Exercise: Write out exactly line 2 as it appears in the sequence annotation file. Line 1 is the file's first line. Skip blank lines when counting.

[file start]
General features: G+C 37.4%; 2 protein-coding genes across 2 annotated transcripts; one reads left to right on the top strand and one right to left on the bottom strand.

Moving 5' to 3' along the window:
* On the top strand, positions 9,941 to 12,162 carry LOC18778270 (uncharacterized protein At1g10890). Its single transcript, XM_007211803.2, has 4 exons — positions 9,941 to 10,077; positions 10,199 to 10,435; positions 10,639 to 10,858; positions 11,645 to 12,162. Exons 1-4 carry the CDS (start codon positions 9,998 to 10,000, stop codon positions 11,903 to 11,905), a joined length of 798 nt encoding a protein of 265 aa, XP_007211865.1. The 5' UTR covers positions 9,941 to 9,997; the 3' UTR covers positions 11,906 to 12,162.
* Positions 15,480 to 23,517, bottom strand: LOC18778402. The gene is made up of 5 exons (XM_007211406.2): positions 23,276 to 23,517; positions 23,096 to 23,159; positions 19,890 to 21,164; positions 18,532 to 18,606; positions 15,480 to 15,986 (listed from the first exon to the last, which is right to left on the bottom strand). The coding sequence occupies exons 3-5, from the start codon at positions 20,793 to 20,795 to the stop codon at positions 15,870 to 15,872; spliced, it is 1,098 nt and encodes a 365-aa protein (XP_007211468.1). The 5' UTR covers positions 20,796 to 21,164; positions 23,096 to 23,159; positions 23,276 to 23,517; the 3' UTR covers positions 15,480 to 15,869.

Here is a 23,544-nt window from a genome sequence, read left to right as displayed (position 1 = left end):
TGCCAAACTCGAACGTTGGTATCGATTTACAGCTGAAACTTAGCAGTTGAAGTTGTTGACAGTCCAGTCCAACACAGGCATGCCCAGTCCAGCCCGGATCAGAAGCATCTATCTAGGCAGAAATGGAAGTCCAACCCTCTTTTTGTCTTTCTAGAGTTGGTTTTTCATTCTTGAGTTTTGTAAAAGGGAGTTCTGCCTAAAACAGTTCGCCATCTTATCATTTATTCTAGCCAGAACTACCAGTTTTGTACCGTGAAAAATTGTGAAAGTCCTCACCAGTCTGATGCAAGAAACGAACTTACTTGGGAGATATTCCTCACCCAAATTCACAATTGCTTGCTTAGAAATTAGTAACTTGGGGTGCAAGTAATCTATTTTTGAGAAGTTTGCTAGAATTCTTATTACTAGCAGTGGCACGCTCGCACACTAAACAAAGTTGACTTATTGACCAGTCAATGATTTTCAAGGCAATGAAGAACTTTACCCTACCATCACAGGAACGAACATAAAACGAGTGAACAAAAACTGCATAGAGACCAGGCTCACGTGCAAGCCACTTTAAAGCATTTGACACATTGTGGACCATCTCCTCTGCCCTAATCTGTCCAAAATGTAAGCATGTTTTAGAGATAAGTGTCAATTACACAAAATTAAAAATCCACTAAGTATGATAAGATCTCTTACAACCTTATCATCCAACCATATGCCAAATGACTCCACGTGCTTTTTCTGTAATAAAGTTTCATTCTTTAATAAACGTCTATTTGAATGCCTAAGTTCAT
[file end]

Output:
Moving 5' to 3' along the window: